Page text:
What Are Child Themes And Why Use Them?
When talking about child themes, we first have to talk about parent themes. A theme only becomes a parent theme when someone builds a child theme for it. Until then, it is just a theme, such as the ones you find in the WordPress directory. Every theme that includes all of the files required in order to be considered complete can be a parent theme.

Yet, while any such theme can be a parent theme, some are better suited to this purpose than others. For example, frameworks such as Genesis by StudioPress are specifically made to be customized by child themes. Read more here.

Theme Customization API.
The Theme Customization API, added in WordPress 3.4, allows developers to customize and add controls to the “Appearance” → “Customize” admin screen. The Theme Customization screen (i.e. “Theme Customizer”) allows site admins to tweak a theme’s settings, color scheme or widgets, and see a preview of those changes in real time.

This page documents the Theme Customization API (Application Programming Interface), and how to implement it in your own themes.

This article assumes you have already read Theme Development and Writing a Plugin, which give an overview (and many details) of how to develop custom themes and plugins for WordPress. This article also requires a functional understanding of object-oriented programming. A familiarity with the WordPress Settings API should be very helpful as well. Read more here.

Developing a WordPress Theme from Scratch.
You know HTML, CSS, and JavaScript. You can make beautiful websites. Maybe you’ve heard about WordPress, but aren’t entirely sure how to implement it, or why you might need it. Maybe a client asked for WordPress, but you’re not really familiar with it. Maybe you’ve worked with it before, but don’t know how to make your own theme from scratch. Whatever the case, this article is for you.

All you need to start is a website. Any website will do. You don’t need to know any PHP, or have any prior experience with WordPress. Your website can be custom, or built on Bootstrap/some other framework.

You do need to know how to set up a local server environment. Fortunately, if you don’t know how, I wrote a short, sweet article about getting set up with one. It will only take a few minutes, so go ahead and do that first. Read more here.

Create a Child Theme For Your Theme Customizations.
The recommended option for doing any form of theme customization in WordPress is to use a child theme. A child theme is a theme that inherits the style and functionality of another theme, called a parent theme.

Child themes allow you to add new functionality and style changes without ever altering the parent theme files. This is especially useful if you ever update the parent theme. If you have made changes directly to the parent theme, any update will wipe them out and you will need to spend time recreating them all.

Child themes are never touched when a parent theme is updated, making them the perfect way to alter your design.

Creating a child theme is a simple process. All you need to do is create one folder and one file. On your local computer, create a folder with the name of your child theme. The most sensible way to name it is simply parentthemename-child. So if you were creating a child theme for our Canvas theme framework, you would call it canvas-child. You might also add a unique identifier onto this name, like canvas-child-yourname. Read more here.

Custom Theme vs. Theme Customizations.
In my opinion, there is one key difference between the customization of an existing WordPress theme and the creation of a custom WordPress theme design – it is the graphic designer.

A true graphic designer is someone who is professionally trained at a university and/or college in the art of design. A professional graphic designer knows colors and fonts are much more than pieces of theme code. A professional graphic designer will see color schemes and typography as part of a brand identity and much more then code within the WordPress theme.

When a graphic designer is brought into the mix, he/she will start from a clean slate and not an off-the-shelf WordPress theme. A graphic designer will work with clients to understand their company, product or service offering, target market, marketing goals and objectives. The graphic designer will then make sure he/she creates a completely unique website design that matches those needs and requirements. Read more here.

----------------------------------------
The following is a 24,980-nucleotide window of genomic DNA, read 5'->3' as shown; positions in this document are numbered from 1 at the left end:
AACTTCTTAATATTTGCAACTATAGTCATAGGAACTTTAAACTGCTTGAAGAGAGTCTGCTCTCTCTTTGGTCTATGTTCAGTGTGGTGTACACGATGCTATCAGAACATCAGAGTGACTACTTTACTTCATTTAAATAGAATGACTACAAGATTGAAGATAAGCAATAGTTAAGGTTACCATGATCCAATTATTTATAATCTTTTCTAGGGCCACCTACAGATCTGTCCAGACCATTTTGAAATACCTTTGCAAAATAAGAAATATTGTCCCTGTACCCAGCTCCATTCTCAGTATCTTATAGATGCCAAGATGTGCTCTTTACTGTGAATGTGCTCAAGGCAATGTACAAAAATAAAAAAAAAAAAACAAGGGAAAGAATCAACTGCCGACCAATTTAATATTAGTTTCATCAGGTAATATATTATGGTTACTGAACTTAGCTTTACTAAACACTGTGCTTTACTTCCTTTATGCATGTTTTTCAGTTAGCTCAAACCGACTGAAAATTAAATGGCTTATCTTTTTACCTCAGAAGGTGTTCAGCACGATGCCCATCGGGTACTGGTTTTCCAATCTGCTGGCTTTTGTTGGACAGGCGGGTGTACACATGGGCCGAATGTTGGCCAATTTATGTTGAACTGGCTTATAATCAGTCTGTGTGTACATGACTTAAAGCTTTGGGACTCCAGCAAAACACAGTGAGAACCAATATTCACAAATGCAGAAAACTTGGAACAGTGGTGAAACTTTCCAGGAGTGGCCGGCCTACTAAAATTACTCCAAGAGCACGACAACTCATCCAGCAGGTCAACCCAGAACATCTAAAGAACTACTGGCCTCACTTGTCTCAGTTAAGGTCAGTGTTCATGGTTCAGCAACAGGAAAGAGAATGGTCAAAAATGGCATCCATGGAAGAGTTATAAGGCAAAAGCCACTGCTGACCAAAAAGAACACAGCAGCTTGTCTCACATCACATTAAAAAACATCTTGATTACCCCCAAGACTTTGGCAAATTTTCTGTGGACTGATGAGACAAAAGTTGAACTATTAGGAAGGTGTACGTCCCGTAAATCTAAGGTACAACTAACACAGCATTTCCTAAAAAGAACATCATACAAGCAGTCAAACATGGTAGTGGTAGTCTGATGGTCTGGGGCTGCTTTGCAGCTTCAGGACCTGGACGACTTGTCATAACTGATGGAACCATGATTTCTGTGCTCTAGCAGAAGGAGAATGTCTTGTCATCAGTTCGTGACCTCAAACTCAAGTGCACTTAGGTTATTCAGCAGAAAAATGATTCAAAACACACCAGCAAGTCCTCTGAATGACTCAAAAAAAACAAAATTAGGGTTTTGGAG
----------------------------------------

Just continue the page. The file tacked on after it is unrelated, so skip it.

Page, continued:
Theme Customization Examples.
Armed with the knowledge above, let’s make some modification to Divi. I will go to some lengths to make sure I explain the thought process that I used to figure out how to modify something. The actual code used is less important but I will of course sow that as well.

Sidebar Positioning
Divi allows you to change the location of the sidebar on any page – including WooCommerce pages – but there is no built in setting to modify the sidebar position on the default blog page. This is actually the first step in modifying functionality: make sure there’s no built-in way to do it.

Since I am aware of how error-prone I am I used another method to make sure this needs a child theme modification. I assumed that the theme would use a class applied to the sidebar container to modify the location. Using the Chrome developer tools I looked at the sidebar element (#sidebar). It does not have any positioning classes but I did find the solution in the developer tool sidebar which shows the CSS rules applied to this element: Read more here.

Customizing WordPress Themes by Editing Code.
To customizing WordPress themes beyond the simple features like changing styles and dragging sections, you need to delve deep into the code that runs WordPress themes. You can make changes to this code and they will be effective in the live theme. WordPress provides a great way to edit the theme files and save settings in a way that the changes take place immediately. Although customizing WordPress themes by editing code is the ultimate and makes you to be in control of things; you need to be careful not to mess!

Understand Theme Files Structure
WordPress themes are different both in the way files are arranged as well as the way they are coded. Although there is a striking difference between themes, one thing remains the same – default WordPress files. Read more here.

Want to Learn with a course?
It is a complete guide for you if you wish to customize a WordPress theme to create your own design. I have shown how you can customize the Twenty Thirteen theme to create different theme designs for your or your clients’ needs.

Redesign and customize any WordPress theme to create own unique theme
Create child theme and add duplicate theme files without touching code
Apply advanced CSS techniques to easily alter design parameters like colors, background, fonts, images, etc.
Use highly relevant and useful free plugins for enhancing website performance
Source great-looking images and fonts for free
Install and operate Disqus comment system for WordPress
Check if your website is truly responsive
Set up your WordPress installation for efficient use
Create posts and pages for adding website contents in the right way. Read more here.